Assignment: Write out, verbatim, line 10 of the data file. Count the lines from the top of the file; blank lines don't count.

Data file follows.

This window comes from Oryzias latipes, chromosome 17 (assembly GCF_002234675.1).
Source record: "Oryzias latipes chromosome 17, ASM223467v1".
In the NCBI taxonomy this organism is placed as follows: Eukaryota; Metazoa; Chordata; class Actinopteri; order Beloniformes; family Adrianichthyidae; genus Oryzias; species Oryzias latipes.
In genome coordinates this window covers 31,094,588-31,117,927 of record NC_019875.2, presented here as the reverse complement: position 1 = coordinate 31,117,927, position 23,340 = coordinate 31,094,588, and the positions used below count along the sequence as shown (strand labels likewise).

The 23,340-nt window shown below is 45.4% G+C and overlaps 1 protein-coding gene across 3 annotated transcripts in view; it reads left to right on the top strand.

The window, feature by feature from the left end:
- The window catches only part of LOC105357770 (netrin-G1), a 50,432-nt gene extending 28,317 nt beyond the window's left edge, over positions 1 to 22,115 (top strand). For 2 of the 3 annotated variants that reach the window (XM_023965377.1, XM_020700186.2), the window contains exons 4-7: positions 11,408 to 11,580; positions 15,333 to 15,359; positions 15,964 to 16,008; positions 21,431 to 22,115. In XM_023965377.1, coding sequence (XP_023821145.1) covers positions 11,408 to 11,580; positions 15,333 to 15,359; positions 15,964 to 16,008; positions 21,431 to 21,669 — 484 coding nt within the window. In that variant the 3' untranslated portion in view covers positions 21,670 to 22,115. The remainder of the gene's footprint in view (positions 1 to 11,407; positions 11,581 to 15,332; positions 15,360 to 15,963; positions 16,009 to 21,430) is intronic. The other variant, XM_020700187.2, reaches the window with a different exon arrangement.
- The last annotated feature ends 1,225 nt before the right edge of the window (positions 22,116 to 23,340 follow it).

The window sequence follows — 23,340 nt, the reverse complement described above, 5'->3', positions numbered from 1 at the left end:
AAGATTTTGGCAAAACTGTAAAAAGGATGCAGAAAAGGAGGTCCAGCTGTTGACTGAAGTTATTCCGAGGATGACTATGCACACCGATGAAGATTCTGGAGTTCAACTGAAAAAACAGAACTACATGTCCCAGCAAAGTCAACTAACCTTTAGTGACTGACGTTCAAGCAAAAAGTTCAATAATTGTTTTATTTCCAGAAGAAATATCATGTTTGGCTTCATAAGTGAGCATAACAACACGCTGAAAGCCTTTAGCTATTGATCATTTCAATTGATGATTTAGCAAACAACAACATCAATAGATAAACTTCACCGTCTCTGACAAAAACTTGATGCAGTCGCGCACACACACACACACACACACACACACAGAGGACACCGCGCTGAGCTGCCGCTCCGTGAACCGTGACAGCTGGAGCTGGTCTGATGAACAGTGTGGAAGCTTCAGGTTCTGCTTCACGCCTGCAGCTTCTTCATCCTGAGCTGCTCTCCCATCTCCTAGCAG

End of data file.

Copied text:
AAGATTTTGGCAAAACTGTAAAAAGGATGCAGAAAAGGAGGTCCAGCTGTTGACTGAAGTTATTCCGAGGATGACTATGCACACCGATGAAGATTCTGGAGTTCAACTGAAAAAACAGAACTACATGTCCCAGCAAAGTCAACTAACCTTTAGTGACTGACGTTCAAGCAAAAAGTTCAATAATTGTTTTATTTCCAGAAGAAATATCATGTTTGGCTTCATAAGTGAGCATAACAACACGCTGAAAGCCTTTAGCTATTGATCATTTCAATTGATGATTTAGCAAACAACAACATCAATAGATAAACTTCACCGTCTCTGACAAAAACTTGATGCAGTCGCGCACACACACACACACACACACACACACAGAGGACACCGCGCTGAGCTGCCGCTCCGTGAACCGTGACAGCTGGAGCTGGTCTGATGAACAGTGTGGAAGCTTCAGGTTCTGCTTCACGCCTGCAGCTTCTTCATCCTGAGCTGCTCTCCCATCTCCTAGCAG